Germany could make it easier to hire and fire senior bankers in what would be a rare exception to its strict labour rules, an ally of Chancellor Angela Merkel said.
The proposed move comes as Frankfurt seeks to attract finance groups from London after Brexit.
The move would apply to those earning more than around €250,000.
It is intended as a sweetener for global banks who want to move staff to the continent after Brexit but are worried about laws making it hard to sack them.
"We do not need the German protection against redundancy for top earners in banking," Volker Bouffier, vice chairman of Merkel's Christian Democratic Union (CDU) told Reuters in an interview.
"I see a political prospect of changing this law by the middle of next year or in the Autumn (of 2018), once the new government is in place," he added.
Germany is holding national elections in September, with Merkel's conservative bloc expected to emerge as the strongest party group.
The pledge comes as the competition between rival centres, including Dublin, Paris and Frankfurt, gathers pace, with global banks expected to chose one of these cities as a base for doing business within the EU in the coming weeks.
Lobbyists promoting Paris as a financial centre have also sought to loosen rules governing dismissals but the idea was rejected by the country's previous government.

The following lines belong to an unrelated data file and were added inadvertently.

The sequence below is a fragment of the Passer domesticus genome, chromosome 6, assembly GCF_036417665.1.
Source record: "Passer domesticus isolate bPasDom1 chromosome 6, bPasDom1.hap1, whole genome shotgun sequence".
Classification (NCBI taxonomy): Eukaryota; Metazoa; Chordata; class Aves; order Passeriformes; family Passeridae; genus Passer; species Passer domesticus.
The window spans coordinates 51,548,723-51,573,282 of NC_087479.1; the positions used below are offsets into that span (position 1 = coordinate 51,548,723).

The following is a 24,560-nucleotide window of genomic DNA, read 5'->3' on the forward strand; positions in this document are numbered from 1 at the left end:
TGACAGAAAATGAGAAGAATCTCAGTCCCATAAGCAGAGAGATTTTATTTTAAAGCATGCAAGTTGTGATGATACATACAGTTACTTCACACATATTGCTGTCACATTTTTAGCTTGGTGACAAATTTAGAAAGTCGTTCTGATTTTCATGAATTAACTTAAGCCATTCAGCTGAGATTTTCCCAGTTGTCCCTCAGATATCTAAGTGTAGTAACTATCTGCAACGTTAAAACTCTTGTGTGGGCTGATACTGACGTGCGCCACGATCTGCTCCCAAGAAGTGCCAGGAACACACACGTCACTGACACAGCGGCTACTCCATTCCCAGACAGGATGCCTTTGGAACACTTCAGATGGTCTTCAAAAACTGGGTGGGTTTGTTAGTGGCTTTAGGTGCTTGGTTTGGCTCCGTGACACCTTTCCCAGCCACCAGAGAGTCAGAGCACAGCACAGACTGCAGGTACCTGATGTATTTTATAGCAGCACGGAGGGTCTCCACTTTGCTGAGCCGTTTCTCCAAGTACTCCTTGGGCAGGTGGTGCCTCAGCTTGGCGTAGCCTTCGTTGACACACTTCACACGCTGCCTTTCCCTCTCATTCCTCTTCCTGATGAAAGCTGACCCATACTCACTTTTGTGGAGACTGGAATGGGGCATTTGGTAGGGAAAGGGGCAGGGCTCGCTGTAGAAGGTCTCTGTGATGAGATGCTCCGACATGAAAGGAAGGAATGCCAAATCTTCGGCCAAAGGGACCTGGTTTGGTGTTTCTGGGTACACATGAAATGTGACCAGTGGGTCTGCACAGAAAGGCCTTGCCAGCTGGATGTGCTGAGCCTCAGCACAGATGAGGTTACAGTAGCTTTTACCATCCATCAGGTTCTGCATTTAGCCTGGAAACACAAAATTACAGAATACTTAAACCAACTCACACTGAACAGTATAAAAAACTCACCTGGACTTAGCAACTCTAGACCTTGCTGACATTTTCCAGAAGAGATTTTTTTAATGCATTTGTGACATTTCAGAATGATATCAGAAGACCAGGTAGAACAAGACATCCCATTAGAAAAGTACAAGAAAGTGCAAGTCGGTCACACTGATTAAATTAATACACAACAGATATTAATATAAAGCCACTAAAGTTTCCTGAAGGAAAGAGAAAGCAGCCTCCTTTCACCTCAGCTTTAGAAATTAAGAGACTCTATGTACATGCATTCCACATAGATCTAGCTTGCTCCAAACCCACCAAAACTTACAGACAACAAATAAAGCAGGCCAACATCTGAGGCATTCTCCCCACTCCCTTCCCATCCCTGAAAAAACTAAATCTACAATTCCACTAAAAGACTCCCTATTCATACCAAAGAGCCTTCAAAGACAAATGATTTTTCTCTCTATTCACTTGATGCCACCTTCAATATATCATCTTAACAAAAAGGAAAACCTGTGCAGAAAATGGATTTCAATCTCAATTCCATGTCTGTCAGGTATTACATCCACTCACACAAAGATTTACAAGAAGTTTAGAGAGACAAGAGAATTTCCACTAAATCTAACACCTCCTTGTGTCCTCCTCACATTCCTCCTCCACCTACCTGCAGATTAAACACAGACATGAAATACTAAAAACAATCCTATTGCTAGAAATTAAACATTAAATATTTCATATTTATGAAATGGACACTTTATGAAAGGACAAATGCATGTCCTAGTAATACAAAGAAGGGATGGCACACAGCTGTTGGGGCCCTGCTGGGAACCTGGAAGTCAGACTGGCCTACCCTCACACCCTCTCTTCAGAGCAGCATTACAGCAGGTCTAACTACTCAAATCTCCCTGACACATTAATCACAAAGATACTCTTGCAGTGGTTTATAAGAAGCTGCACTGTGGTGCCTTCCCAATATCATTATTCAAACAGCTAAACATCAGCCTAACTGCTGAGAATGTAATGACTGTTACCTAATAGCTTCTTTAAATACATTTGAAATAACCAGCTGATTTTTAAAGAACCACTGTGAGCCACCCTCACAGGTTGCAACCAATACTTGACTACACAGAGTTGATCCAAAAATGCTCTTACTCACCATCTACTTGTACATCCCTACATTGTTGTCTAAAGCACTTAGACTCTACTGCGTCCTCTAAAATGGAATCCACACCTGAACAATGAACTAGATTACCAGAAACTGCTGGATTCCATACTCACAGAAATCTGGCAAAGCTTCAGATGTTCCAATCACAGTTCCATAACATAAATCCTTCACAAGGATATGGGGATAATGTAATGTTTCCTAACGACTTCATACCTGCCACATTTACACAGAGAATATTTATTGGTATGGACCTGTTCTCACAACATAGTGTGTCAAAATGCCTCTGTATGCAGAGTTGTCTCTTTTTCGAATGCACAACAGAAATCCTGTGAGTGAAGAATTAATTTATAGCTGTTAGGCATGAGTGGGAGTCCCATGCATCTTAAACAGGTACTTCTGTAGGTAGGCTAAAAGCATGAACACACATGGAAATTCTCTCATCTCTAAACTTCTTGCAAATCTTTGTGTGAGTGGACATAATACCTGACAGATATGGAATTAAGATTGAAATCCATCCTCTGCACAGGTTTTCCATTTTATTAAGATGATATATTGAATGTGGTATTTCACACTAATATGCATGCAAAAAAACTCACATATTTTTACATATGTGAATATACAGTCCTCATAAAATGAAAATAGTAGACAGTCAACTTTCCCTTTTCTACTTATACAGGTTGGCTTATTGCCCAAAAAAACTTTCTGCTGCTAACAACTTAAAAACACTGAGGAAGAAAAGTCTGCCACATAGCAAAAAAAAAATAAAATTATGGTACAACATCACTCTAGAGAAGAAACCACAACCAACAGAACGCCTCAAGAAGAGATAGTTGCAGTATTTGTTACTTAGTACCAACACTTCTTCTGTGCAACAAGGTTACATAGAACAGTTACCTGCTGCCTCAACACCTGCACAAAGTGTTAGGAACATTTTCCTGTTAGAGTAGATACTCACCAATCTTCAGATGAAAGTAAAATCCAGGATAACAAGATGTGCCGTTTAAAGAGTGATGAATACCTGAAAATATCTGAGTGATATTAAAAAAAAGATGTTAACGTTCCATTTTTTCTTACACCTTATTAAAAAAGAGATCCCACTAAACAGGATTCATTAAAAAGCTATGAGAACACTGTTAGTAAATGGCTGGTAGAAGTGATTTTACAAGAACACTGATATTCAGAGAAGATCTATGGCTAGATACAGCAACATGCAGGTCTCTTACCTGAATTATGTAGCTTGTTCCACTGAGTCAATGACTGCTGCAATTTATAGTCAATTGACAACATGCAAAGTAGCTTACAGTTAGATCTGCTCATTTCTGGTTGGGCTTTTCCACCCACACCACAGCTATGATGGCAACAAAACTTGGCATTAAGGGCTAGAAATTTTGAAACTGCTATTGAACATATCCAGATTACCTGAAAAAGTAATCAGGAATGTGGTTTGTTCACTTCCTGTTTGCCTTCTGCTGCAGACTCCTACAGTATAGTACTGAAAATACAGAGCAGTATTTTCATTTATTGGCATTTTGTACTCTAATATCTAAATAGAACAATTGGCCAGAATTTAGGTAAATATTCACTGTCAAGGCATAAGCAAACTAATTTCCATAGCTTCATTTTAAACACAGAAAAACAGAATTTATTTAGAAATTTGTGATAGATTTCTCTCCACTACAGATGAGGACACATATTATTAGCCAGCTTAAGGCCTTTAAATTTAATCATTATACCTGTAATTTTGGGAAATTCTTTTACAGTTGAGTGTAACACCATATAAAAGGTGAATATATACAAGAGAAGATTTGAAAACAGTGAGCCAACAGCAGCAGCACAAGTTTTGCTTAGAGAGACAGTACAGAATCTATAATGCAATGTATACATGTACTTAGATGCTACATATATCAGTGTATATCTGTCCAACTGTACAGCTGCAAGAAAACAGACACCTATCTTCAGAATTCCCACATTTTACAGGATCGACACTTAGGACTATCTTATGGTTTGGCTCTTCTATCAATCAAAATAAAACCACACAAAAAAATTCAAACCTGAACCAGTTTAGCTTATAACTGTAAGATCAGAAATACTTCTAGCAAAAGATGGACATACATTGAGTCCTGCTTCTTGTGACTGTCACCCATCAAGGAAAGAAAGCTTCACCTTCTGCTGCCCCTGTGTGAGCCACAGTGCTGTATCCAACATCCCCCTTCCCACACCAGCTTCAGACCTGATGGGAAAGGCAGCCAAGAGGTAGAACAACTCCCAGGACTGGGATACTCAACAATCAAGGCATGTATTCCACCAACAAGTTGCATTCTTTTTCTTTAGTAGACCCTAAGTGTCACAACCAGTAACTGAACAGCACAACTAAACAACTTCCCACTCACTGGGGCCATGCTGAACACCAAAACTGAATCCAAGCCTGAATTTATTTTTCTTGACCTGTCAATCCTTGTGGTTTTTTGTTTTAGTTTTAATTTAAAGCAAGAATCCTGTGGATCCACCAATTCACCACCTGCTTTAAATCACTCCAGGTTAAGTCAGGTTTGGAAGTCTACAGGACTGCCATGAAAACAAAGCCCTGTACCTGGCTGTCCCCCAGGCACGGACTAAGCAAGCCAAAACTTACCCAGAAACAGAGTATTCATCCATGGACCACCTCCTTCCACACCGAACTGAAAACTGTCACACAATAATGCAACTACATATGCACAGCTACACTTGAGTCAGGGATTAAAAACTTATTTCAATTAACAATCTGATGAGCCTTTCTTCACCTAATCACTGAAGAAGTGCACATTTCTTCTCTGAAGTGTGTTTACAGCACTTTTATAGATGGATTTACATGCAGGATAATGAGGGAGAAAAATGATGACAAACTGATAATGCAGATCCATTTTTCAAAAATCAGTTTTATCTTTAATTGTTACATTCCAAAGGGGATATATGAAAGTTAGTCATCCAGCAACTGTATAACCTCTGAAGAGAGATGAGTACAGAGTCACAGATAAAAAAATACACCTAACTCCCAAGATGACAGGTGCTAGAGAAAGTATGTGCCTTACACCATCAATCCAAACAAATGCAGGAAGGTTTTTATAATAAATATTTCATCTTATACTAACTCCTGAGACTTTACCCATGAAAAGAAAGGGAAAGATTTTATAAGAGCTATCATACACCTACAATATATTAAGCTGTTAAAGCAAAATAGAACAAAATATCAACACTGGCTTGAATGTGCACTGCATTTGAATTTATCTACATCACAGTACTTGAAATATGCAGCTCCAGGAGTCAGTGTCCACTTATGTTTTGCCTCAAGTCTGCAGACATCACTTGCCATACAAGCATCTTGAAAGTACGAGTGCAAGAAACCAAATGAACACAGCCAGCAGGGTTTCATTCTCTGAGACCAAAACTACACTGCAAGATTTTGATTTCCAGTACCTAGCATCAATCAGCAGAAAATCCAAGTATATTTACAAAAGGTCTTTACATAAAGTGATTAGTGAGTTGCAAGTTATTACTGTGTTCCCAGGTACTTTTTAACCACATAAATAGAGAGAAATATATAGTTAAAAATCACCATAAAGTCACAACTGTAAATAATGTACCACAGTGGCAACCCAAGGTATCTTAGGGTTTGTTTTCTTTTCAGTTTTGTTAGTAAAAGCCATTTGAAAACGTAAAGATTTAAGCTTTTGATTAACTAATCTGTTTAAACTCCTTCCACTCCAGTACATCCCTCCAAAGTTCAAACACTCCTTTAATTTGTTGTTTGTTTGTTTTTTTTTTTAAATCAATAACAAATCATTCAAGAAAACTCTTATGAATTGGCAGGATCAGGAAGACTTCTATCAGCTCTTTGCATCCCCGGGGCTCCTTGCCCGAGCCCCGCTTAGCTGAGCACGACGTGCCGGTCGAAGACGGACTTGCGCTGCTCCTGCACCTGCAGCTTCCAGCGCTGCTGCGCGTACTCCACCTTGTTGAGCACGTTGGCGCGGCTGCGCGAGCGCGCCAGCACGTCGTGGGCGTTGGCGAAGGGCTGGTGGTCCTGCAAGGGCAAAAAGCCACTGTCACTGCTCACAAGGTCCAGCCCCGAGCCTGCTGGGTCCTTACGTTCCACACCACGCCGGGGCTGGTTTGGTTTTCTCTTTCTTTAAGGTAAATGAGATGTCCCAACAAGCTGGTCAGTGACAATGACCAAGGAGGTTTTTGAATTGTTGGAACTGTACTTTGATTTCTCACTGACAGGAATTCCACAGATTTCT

France's new president, Emmanuel Macron, may be open to making such a change.
However, Macron's En Marche party is new and may be forced to govern in a coalition, making the country's political future uncertain.
Bouffier said he expected the majority of big global US banks to chose Frankfurt as their primary location within the EU.
"The British government has been telling everyone in London that everything will stay as it is, including with passporting to Europe," he said.
"That is complete nonsense. I don't think it will work out for Britain," he added.
Banks that now use London as a springboard for selling services across the European Union fear they will lose access to that market when Britain leaves the bloc, prompting them to seek a foothold elsewhere.
Bouffier said he had Merkel's backing in winning banks for Frankfurt. Many German politicians have been reluctant to speak out in favour of the industry, with memories of the financial crash it caused still vivid.
"Germany offers stability," he said. "I expect concrete decisions from banks in summer. They are not going to wait for the outcome of (Brexit) negotiations."
Although senior managers at German companies are currently exempted from full legal protection against sacking, extending this to bankers would be contentious.
Bouffier said it could be done based on the legal definition of the banker's role.
A spokesman for Verdi, one of the biggest trade unions in German financial services, said it would not support such a change.
A growing list of financial services firms have already confirmed relocation plans, with HSBC moving 1,000 staff to France, AIG set to shift a string of executives to Luxembourg and Lloyd's of London opting for a subsidiary in Brussels.
Meanwhile, US banking giant JP Morgan has bought a yet to be completed office block in Dublin city centre as part of its expected plans to create up to 500 new jobs in the city.
And Standard Life is likely to choose Dublin as the base for its European Union subsidiary after Britain leaves the bloc, its chairman said this week.